Tehran is probably not on the top of too many tourist’s to-do list. Which is a shame really because it has quite a lot to keep tourists happy. It is bursting at the seams with museums. In fact, one of the reasons the Ferdowsi was recommended to me was because it was in southern Tehran – the old part of the city where many of the museums are located.
Also within a short walk, just past the manic Imam Khomeini Square, was the Golestan Palace complex. Golestan Palace was home to the profligate Qajar dynasty for over 200 years but some of the buildings in the complex (there are about 20 palaces and buildings) are over 400 years old. Like all palaces around the world, the Golestan Palace is a monument to the greed and excess of its royal inhabitants.
But back to the museums. The list of museums seems endless. It includes the National Museum of Iran, the Museum of the Islamic Era, the Malik National Museum and Library and the National Jewelry Museum. Then there is the Carpet Museum of Iran, the Glass and Ceramics Museum, the Tehran Museum of Contemporary Art and even a Post Office Museum. And there are many more museums scattered throughout the rest of Tehran.
As well as these traditional museums there are museums that show the darker side of Tehran’s history. The Iran Ebrat Museum is a truly gruesome reminder of the role that SAVAK, the last Shah’s hated secret police, played in modern Iranian politics by torturing political prisoners. And of course there is the infamous “US Den of Espionage” – the basement of the former US embassy where the CIA planned and executed the 1953 coup that overthrew Mossadegh. But it is usually only open by special request.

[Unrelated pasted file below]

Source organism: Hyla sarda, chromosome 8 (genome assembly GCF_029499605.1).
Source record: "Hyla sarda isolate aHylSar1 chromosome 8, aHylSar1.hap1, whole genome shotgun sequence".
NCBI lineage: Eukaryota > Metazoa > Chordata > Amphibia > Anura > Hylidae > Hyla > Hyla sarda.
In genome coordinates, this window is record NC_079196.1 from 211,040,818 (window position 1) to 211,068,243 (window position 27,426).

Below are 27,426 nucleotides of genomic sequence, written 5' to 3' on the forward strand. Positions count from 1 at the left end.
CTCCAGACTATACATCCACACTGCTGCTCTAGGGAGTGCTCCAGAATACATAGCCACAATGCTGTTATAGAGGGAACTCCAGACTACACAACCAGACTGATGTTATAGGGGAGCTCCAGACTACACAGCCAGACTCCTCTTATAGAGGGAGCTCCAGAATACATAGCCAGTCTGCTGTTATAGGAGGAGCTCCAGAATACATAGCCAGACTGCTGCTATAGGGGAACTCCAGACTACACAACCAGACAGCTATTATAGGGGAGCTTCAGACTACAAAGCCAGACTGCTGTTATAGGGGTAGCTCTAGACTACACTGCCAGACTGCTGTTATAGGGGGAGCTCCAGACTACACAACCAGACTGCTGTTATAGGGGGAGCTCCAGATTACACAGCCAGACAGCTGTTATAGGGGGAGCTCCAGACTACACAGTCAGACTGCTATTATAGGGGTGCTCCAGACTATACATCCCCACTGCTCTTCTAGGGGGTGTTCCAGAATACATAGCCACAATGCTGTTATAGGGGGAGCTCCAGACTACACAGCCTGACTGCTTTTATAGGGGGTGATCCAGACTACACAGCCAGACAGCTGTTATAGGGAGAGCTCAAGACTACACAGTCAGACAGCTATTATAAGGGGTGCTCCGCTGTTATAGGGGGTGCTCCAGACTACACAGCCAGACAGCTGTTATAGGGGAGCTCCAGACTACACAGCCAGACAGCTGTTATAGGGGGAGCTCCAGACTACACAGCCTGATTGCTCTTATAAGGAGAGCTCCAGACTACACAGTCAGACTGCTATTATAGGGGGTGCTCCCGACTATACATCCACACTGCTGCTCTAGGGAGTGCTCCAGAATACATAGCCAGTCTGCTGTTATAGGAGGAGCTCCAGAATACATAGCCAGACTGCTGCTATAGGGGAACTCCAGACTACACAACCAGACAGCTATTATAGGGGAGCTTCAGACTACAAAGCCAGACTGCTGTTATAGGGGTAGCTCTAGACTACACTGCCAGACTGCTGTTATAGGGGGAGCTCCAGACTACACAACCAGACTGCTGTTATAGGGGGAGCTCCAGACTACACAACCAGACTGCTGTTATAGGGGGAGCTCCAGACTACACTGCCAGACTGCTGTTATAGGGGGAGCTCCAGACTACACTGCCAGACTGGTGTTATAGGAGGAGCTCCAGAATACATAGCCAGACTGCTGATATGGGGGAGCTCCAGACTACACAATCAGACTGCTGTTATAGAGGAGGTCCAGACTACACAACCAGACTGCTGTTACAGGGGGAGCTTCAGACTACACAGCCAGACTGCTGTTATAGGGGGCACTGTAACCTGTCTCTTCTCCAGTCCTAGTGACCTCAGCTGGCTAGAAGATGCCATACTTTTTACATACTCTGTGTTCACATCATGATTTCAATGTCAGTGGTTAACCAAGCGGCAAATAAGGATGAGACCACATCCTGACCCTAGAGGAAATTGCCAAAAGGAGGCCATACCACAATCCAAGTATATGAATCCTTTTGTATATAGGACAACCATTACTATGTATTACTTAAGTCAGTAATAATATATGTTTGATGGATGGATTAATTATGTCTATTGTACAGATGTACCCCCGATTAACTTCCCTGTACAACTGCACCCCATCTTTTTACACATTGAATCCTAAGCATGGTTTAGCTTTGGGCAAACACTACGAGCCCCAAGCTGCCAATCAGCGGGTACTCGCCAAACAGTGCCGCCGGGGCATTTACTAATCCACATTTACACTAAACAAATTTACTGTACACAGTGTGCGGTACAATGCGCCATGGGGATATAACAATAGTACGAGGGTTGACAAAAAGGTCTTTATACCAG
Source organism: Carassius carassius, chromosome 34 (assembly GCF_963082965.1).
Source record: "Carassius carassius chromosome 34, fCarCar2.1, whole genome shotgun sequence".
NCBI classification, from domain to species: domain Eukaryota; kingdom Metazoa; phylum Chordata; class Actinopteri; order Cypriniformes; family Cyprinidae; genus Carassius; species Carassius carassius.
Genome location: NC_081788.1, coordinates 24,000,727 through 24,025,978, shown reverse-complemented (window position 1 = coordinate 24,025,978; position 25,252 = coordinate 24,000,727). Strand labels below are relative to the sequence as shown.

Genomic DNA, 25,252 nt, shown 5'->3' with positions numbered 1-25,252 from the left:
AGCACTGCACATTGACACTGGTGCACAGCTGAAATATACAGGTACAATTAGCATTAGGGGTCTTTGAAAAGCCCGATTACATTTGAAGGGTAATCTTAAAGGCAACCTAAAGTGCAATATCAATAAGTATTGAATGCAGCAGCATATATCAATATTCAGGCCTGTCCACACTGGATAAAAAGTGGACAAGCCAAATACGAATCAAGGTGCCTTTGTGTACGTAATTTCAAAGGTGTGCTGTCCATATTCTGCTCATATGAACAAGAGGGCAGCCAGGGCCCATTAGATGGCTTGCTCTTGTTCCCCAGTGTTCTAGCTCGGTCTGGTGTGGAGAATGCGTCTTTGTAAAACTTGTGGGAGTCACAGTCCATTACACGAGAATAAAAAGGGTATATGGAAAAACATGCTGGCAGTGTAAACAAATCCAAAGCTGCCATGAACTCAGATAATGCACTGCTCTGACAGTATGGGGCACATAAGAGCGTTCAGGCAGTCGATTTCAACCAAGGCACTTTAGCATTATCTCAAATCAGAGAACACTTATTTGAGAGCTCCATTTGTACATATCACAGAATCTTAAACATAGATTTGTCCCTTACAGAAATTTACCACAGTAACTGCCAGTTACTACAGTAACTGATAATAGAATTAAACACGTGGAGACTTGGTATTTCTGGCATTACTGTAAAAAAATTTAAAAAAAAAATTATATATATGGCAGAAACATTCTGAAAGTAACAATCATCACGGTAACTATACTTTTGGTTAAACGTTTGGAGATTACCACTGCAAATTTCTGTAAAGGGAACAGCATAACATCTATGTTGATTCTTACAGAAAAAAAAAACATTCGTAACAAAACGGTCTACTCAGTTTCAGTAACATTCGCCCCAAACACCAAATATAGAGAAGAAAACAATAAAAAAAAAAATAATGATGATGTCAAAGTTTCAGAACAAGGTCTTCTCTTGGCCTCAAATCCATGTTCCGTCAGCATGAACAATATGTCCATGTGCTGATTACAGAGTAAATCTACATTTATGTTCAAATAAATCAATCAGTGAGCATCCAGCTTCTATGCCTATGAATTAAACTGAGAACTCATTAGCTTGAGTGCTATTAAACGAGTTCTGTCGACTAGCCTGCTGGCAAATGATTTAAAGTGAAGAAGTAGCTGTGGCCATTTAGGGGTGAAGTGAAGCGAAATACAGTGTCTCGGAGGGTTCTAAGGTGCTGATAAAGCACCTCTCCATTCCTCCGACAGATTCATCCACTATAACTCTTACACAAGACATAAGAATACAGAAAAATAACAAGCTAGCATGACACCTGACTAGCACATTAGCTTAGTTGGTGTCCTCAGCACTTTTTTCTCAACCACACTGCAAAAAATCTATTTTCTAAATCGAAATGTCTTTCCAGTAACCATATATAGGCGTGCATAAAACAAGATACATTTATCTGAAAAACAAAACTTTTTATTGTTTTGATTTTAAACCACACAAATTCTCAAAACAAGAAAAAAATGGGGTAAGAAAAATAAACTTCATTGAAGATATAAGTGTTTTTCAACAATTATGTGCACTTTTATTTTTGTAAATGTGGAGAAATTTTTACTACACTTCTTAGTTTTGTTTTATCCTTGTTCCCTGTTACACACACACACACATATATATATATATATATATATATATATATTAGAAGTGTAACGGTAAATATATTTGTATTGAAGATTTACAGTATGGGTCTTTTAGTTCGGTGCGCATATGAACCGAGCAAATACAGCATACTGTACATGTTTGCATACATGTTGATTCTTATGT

After spending the best part of my first day doing the rounds of some of the museums I headed back to the Ferdowsi. With daytime temperatures refusing to drop below 37-38C I was happy to return to my little piece of air-conditioned Iran.
That evening, during dinner, I studied my fellow guests. I was the only western tourist amongst the hundred or so diners. The food at the Ferdowsi was always delicious and generous and everyone at the Ferdowsi was very courteous and friendly.
But I felt there was something missing.